Guide to selling your property in France

Research and knowledge is key

Researching the property market in your local area is key to understanding the value and obtaining an as close as possible estimation for your own property. Ask for two or three agents and even a Notaire to give you an estimation before making decision. They should be able to help you value your property realistically.

Choosing an Estate Agent

We recommend using an Agent with good local knowledge and also one that would be able to deal with international clients. Agents who hold a ‘Carte professionelle’ are the only ones’ allowed to market and sell properties, this is very important and must be taken into account when choosing an Agent to work with. If you would like help finding reputable Agents in your area please feel free to ask through the following enquiry form ……

There are principally two types of sales contract between Vendor and Agent, 1. mandat sans exclusivité or mandat simple (use this for multi agents) and 2.  a sole-agency agreement (mandat exclusif).

In France generally the buyer pays the Agents fee.

Goint to market….

The Estate Agent will need at least the DPE (energy and gas emissions) report to put the property on the market and to advertise it, they will also need a copy of the ‘act de vente’ (title deed) from when you purchased, copies of all owners identification and your last 'taxe fonciere' bill

Other reports (DDT) to be supplied by the vendor at the time of signing the ‘compromis de vente’  the initial sales contract are:

  1. Etat parasitaire (wood report) only valid for 6 months

  2. Amiante (Asbestos report)

  3. Plomb (lead report)

  4. Electric report

  5. Gas report

  6. Technological, Mining and Natural risk

  7. Sanitation (mains drainage or septic tank report) obtained through local authorities

  8. Loi carrez (meterage report for co-ownership properties ie Apartments etc)

Most of these reports can be carried out by the same specialised company and must have valid insurance cover and the proper qualifications and certifications. It is important to remember that this is an opportunity to give the buyer valuable information about your property. Therefore, the choice of the technician is essential as it can offer an added value to your property for a buyer to have the opportunity to speak to this person directly if they have any concerns. Please ask if you wish for us to forward you a list of reputable businesses. We strongly advise that these checks are carried out at the point when you are putting your property on the market. If carried out after the negotiation process has been taken place and the price agreed, some information could be revealed which will entail a renegotiation of the price and further delays if quotes are necessary. When this happens, a buyer can be scared off and lose confidence in their purchase.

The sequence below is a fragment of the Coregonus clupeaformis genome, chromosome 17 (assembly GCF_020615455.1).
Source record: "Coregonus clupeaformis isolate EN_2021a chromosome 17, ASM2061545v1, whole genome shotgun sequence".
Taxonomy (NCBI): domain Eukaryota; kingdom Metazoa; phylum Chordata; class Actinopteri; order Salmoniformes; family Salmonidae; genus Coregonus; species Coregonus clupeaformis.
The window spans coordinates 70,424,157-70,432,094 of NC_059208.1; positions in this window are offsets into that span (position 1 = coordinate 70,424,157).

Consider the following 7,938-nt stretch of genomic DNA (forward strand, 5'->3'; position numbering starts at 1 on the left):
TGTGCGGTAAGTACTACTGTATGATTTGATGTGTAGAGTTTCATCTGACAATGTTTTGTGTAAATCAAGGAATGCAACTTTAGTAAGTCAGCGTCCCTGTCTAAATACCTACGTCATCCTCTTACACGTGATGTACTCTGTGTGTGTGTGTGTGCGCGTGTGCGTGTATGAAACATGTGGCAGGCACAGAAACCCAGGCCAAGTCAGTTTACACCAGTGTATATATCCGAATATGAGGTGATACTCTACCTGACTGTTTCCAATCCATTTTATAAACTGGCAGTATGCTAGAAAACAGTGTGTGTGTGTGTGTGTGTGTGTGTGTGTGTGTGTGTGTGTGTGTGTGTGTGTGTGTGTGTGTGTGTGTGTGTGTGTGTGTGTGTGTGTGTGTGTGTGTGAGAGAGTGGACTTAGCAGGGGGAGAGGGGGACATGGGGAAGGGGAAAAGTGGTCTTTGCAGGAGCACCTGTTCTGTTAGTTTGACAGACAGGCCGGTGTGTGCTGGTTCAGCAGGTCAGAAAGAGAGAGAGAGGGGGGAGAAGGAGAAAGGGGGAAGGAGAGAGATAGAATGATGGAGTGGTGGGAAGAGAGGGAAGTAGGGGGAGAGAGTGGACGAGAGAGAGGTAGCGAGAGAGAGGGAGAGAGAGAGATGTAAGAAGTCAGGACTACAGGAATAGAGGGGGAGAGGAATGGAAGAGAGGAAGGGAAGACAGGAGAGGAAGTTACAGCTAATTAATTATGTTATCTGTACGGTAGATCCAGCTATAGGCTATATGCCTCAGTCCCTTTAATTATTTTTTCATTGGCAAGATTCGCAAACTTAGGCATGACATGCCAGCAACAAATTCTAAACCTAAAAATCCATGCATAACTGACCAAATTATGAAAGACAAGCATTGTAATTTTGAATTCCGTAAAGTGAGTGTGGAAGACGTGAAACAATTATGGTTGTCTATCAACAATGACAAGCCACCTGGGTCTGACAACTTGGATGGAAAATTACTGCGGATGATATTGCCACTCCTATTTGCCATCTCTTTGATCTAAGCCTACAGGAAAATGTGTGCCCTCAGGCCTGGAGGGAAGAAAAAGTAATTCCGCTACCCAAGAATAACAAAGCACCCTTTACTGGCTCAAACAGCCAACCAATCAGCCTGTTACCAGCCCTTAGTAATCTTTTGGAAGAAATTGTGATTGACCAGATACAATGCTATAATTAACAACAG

Other safety reports maybe required if there is a swimming pool and also smoke alarms

The ‘OFFER’ stage:

Once an offer has been accepted in writing, it is binding for both parties; the buyer still has a non-obligation 10 day cooling off period after signing the initial sale contract. The buyer normally has to pay a 10% deposit at the signing of the initial contract. The vendor is legally bound at the offer stage.


The file then goes to the Notaire and they complete the formalites, All property transactions go through a notaire, a government-licensed official who acts for both parties. The buyer pays the notaire's fee. Sometimes both vendor and buyer appoint their own notaires, and then the two notaires share the fee.

A completion date maybe be set but can often be changed due to delays or an incomplete file.

Either party, buyer or vendor, may sign by procuration, if unavailable on day of completion.

PAYING YOUR TAXES: this is a guide only, please check your own personal situation with a financial expert or Notaire.

If your property is a second home, you will have to pay French Capital Gains Tax (CGT) (Impôts de Plus Value) on any profit  made. The current rate is for CGT is 19% (calculated over a 22 year sliding scale) and also 15.5% (calculated over a 30 year sliding scale) for 'social charges', but the longer you've owned the property the less you'll pay. 15% of the original purchase price is deductible from the taxable amount. Works you may have carried out on the property are NOT automatically deductible, before placing your property on the market or accepting an offer on the property, check with the Notaire regarding your CGT. The seller pays the Taxe d'Habitation (Residence Tax) for the calendar year of the sale, while the Taxe Foncière (Land Tax) bill is shared, pro rata, between buyer and vendor.